When There is No Psychiatrist – A Practice Manual

Hello!

I hope you guys are doing well.

I recently stumbled upon a really important and well written manual targeted to meet the needs of the general health worker in acquiring core skills on identifying mental health conditions.

This broad term of general health worker includes anyone who works in a health care or community setting, and is not specially trained to work with persons with mental health problems. Thus, the manual can be used by the community health worker, the primary care nurse, the midwife, the social worker and the family doctor.

Here is the link to the Manual. Its free!

Here is the preface of the manual:

Summary

There is no health without mental health! Even though mental health and physical health go hand in hand, in reality the focus for most health workers is mainly on physical health. In recent years, there has been growing awareness about the burden of mental health problems, from relatively mild and short-lived states of distress, to more severe clinical disorders and disabilities which can last for long periods. Mental health problems are common, occurring in all societies and in all social classes, and across the life course. They are particularly common in certain groups of people, for example, those attending primary health care facilities, people with chronic physical health problems (e.g. HIV, diabetes), pregnant and postnatal women, and people who have been exposed to conflict or violence. All can benefit from interventions which can be delivered by general health workers equipped with the necessary knowledge and skills and, where possible, supported by mental health specialists.

Mental health is a basic aspect of care for all health workers. It is essential that, just as with physical illnesses, the health worker is well informed about how to detect mental health problems and how to help people recover. It is with this goal in mind that this manual has been written.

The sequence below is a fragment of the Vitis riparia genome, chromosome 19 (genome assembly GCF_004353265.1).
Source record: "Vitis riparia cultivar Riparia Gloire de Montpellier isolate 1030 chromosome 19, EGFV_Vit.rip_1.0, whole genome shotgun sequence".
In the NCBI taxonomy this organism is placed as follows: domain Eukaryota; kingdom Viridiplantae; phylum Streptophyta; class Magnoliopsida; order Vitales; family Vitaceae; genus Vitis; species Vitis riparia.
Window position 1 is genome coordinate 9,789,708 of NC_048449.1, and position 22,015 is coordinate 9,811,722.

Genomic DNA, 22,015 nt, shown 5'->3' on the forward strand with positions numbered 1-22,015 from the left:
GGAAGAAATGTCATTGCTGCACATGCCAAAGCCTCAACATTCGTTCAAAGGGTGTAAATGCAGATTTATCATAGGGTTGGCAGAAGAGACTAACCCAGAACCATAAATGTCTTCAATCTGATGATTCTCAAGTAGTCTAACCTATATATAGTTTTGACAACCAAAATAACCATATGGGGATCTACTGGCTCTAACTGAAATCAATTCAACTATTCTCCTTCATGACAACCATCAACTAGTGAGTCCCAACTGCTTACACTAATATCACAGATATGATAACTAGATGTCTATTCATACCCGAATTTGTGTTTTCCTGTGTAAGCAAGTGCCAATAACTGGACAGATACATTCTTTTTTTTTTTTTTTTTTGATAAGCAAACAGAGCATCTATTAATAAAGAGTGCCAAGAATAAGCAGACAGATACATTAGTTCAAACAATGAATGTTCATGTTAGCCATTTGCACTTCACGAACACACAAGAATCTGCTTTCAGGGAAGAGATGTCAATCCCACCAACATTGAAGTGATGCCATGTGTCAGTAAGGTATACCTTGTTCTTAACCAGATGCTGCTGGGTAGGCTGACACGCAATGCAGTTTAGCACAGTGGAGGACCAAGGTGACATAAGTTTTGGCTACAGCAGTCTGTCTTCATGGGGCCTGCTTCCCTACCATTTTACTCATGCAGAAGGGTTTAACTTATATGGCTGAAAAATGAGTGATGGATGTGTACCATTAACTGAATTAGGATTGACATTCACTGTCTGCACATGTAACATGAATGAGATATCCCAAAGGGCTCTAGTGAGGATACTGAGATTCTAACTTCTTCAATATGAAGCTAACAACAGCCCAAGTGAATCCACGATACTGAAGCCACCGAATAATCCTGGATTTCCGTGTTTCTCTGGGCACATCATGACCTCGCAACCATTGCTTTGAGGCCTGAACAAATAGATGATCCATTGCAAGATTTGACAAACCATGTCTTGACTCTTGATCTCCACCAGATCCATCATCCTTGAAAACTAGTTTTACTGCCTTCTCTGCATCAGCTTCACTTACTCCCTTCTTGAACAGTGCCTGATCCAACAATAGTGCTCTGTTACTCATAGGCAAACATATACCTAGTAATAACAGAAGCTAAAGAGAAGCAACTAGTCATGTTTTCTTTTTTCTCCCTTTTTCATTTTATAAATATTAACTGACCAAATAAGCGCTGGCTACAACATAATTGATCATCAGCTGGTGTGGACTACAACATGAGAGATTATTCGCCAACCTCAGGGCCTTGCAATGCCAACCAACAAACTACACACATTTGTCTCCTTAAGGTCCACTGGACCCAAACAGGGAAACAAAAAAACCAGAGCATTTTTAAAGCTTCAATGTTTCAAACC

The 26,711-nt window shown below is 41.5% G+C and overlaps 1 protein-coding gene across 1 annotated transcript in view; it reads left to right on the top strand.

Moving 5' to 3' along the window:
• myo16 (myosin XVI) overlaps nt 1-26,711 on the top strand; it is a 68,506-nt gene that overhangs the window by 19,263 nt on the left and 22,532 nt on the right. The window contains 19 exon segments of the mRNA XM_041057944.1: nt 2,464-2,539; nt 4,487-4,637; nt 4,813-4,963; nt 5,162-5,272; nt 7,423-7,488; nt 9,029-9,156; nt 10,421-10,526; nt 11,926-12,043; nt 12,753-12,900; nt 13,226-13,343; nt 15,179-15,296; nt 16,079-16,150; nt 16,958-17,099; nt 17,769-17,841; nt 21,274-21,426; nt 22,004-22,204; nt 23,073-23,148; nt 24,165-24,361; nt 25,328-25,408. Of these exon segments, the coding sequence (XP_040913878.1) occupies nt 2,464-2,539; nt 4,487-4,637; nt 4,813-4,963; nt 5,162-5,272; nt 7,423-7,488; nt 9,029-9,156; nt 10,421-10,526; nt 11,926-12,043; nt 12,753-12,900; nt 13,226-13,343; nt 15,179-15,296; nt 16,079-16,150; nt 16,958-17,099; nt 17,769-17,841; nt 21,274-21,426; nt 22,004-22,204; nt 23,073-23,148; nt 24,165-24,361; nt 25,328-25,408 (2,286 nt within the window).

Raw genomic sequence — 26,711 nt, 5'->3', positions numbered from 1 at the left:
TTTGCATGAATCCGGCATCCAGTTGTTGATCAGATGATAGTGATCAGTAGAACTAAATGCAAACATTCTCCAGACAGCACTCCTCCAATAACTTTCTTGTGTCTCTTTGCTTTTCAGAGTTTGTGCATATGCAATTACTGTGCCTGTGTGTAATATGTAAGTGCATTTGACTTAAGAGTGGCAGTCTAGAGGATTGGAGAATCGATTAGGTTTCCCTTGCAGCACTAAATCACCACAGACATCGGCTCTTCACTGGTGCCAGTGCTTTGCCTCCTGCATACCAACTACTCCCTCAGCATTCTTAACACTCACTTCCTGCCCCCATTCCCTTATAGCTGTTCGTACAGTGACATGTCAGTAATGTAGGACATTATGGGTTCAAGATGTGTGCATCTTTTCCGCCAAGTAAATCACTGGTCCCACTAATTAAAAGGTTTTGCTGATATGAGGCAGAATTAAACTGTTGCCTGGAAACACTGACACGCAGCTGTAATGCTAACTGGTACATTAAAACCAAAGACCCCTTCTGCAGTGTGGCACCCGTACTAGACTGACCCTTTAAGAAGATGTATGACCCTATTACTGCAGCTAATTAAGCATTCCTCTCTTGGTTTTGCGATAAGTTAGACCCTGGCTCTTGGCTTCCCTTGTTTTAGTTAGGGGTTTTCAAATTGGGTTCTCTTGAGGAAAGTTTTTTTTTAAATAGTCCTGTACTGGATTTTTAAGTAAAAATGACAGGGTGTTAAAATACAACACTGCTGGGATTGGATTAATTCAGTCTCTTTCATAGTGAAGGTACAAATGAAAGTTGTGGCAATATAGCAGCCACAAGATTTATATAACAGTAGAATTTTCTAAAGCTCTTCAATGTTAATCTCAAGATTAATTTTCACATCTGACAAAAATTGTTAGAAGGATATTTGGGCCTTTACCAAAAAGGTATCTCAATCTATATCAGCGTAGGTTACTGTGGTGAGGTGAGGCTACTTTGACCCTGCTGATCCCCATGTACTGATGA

Who is the manual for?

This manual has been written to meet the needs of the general health worker. This broad term includes anyone who works in a health care or community setting, and is not specially trained to work with persons with mental health problems. Thus, the manual can be used by the community health worker, the primary care nurse, the midwife, the social worker and the family doctor. This diverse group will have different levels of training and skills. However, they all often have in common a low level of awareness about mental health problems and their treatments.

Where will this manual be most useful?

Given that all societies face similar mental health problems, the manual should be of use anywhere in the world. But the manual has been designed specifically to meet the needs of health workers in low- and middle-income countries and in low-resourced settings of high-income countries. Even though this scope includes nations and societies which are very diverse, there are many features that they share which make this manual applicable to them all.


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